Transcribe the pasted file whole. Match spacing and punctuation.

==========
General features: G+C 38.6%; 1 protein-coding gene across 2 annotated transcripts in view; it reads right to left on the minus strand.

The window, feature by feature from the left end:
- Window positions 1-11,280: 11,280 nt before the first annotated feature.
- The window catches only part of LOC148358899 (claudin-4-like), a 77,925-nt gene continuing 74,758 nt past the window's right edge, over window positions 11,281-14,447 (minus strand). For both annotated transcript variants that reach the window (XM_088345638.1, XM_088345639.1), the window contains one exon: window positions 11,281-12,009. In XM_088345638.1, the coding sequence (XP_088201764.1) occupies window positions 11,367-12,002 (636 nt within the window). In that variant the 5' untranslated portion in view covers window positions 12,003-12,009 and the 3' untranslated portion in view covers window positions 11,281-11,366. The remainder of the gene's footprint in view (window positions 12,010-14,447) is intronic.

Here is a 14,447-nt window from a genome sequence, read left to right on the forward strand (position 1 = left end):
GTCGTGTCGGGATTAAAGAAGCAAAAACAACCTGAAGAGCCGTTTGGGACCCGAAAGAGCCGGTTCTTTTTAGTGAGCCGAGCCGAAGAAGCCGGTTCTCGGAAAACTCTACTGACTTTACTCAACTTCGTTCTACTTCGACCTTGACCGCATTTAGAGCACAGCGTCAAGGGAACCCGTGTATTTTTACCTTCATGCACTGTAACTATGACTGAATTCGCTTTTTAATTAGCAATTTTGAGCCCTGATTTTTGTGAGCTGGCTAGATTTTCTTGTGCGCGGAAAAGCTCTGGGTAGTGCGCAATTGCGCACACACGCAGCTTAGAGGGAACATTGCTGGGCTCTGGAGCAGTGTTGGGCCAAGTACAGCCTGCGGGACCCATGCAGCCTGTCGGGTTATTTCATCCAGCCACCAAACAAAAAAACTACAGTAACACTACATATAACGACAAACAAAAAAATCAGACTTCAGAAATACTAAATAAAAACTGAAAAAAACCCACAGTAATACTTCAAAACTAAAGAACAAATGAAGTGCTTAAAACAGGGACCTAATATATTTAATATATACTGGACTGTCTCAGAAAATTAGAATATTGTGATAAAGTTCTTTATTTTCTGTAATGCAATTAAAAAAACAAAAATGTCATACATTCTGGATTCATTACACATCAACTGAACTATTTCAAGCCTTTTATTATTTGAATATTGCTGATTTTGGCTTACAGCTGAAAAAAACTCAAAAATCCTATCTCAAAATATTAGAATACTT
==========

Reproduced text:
General features: G+C 38.6%; 1 protein-coding gene across 2 annotated transcripts in view; it reads right to left on the minus strand.

The window, feature by feature from the left end:
- Window positions 1-11,280: 11,280 nt before the first annotated feature.
- The window catches only part of LOC148358899 (claudin-4-like), a 77,925-nt gene continuing 74,758 nt past the window's right edge, over window positions 11,281-14,447 (minus strand). For both annotated transcript variants that reach the window (XM_088345638.1, XM_088345639.1), the window contains one exon: window positions 11,281-12,009. In XM_088345638.1, the coding sequence (XP_088201764.1) occupies window positions 11,367-12,002 (636 nt within the window). In that variant the 5' untranslated portion in view covers window positions 12,003-12,009 and the 3' untranslated portion in view covers window positions 11,281-11,366. The remainder of the gene's footprint in view (window positions 12,010-14,447) is intronic.

Here is a 14,447-nt window from a genome sequence, read left to right on the forward strand (position 1 = left end):
GTCGTGTCGGGATTAAAGAAGCAAAAACAACCTGAAGAGCCGTTTGGGACCCGAAAGAGCCGGTTCTTTTTAGTGAGCCGAGCCGAAGAAGCCGGTTCTCGGAAAACTCTACTGACTTTACTCAACTTCGTTCTACTTCGACCTTGACCGCATTTAGAGCACAGCGTCAAGGGAACCCGTGTATTTTTACCTTCATGCACTGTAACTATGACTGAATTCGCTTTTTAATTAGCAATTTTGAGCCCTGATTTTTGTGAGCTGGCTAGATTTTCTTGTGCGCGGAAAAGCTCTGGGTAGTGCGCAATTGCGCACACACGCAGCTTAGAGGGAACATTGCTGGGCTCTGGAGCAGTGTTGGGCCAAGTACAGCCTGCGGGACCCATGCAGCCTGTCGGGTTATTTCATCCAGCCACCAAACAAAAAAACTACAGTAACACTACATATAACGACAAACAAAAAAATCAGACTTCAGAAATACTAAATAAAAACTGAAAAAAACCCACAGTAATACTTCAAAACTAAAGAACAAATGAAGTGCTTAAAACAGGGACCTAATATATTTAATATATACTGGACTGTCTCAGAAAATTAGAATATTGTGATAAAGTTCTTTATTTTCTGTAATGCAATTAAAAAAACAAAAATGTCATACATTCTGGATTCATTACACATCAACTGAACTATTTCAAGCCTTTTATTATTTGAATATTGCTGATTTTGGCTTACAGCTGAAAAAAACTCAAAAATCCTATCTCAAAATATTAGAATACTT